Timber Investigation Centre
The Timber Investigation Centre is dedicated to improving the ability of civil society to monitor illegal logging & deforestation, track illegal wood through international supply chains, and use the information obtained to best effect. It has a particular focus on helping communities and activists in forested countries harness the power of consumer country laws meant to prevent illegal wood reaching end markets.
It hosts information and resources that can help communities and non-profits across the world stem supply chains that are contributing to deforestation, the loss of biodiversity, and harming the livelihoods and rights of rural communities. At its core is a guidebook, which includes advice and methods ranging from how to source and analyse satellite images to how to track ships and trucks.
Illegal Deforestation Monitor
Illegal Deforestation Monitor (IDM) monitors illegalities relating to conversion of forests for export-oriented agribusiness, the largest driver of global deforestation. It brings together news on illegal deforestation from around the world, from the Amazon to Southeast Asia, and combines it with new in-depth analysis of individual cases and expert commentary on the problem and the response of companies and governments.
By acting as a continuously updated, single source of aggregated news and analysis, IDM’s goal is to galvanise and influence global action to tackle the problem. IDM has rapidly developed a reputation as one of the best sources of information for companies, governments and activists working on forests and forest-risk commodities.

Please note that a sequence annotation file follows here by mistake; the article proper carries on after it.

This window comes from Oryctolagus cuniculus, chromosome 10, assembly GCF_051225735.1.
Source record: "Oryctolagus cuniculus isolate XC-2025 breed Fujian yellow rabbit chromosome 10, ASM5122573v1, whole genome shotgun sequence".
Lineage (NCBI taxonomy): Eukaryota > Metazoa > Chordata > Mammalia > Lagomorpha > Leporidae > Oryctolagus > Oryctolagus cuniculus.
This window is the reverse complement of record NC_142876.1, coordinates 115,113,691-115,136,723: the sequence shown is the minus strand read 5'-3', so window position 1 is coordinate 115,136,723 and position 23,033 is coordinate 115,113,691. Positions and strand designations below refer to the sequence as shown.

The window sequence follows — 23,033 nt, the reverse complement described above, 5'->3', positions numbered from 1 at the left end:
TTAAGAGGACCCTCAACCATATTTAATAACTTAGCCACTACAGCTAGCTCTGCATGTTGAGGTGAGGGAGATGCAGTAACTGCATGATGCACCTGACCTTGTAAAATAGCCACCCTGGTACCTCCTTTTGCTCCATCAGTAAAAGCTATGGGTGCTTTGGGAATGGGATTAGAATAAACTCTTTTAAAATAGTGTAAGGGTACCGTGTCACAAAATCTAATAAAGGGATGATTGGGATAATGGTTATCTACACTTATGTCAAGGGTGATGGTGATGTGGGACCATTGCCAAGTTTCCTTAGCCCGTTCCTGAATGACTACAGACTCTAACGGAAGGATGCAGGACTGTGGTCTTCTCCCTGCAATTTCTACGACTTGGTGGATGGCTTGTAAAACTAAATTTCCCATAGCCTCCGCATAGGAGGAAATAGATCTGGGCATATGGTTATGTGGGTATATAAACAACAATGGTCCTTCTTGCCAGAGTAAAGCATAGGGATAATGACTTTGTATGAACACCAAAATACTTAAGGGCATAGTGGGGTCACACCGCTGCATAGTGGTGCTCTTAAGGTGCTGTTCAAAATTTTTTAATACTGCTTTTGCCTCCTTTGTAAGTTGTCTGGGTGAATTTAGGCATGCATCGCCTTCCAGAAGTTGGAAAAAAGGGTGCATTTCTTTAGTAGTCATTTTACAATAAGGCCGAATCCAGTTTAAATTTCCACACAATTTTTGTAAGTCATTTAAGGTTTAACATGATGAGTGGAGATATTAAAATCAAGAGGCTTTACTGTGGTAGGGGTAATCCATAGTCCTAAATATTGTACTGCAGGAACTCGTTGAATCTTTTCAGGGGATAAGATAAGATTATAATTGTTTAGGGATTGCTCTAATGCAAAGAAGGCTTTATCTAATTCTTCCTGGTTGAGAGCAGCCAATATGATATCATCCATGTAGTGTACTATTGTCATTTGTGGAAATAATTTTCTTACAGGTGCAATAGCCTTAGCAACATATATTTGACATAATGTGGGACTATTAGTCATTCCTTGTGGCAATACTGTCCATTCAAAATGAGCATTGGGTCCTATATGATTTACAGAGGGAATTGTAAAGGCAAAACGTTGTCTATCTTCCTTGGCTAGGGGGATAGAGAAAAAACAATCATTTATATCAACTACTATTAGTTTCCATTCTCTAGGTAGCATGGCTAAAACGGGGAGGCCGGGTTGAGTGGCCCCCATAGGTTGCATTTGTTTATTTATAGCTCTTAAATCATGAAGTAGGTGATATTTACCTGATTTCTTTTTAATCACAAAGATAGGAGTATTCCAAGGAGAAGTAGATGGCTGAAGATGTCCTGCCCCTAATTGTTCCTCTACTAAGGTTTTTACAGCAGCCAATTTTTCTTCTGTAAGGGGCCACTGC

The Gecko Project
The Gecko Project is an investigative journalism initiative established by Earthsight to shine a light on the corruption driving land grabs and the destruction of tropical rainforests. It is dedicated to generating an understanding of how the complicity of government officials and private companies plays a critical role in some of the most pressing global challenges: climate change, the collapse of biodiversity, food security, and the rights of indigenous peoples and other rural communities. It aims to achieve this through the production and promotion of in-depth, high-quality and accessible journalism, underpinned by evidence.
Our first series, Indonesia for Sale, exposes some of the key figures behind Indonesia’s palm oil boom, who have gone unscrutinised until now: the district officials who have given out the licenses, and the brokers who have played a shadowy role between officials and palm oil firms. It includes three main investigative reports focusing on different scandals, each presented as a longform article, supported by short films and picture stories, and a series of articles on various policy implications of our findings.
Our year-long investigation, published in July 2017, exposed how European supermarkets are helping drive the most rapid tropical deforestation anywhere in the world. Charcoal produced from old-growth trees being clear-felled in the Paraguayan dry Chaco forests was found on sale in branches of Lidl, Aldi and Carrefour. These forests are home to jaguars, giant anteaters and the only tribe living in isolation in South America outside the Amazon. Our investigation took us from the remote forest to the top of the Paraguayan government, exposing the role of a powerful minister in the ransacking of the Chaco.
Choice Cuts received high-profile media coverage in key European markets, prompted a petition with more than 120,000 signatures, and sparked fresh attention to the crisis within Paraguay. As a result of our findings, the supermarket Carrefour has suspended sales while Lidl and Aldi have committed to investigate. The PEFC, a certification organisation whose scheme was used in a comical attempt to greenwash the role of the charcoal trade in this global environmental crisis, is also investigating.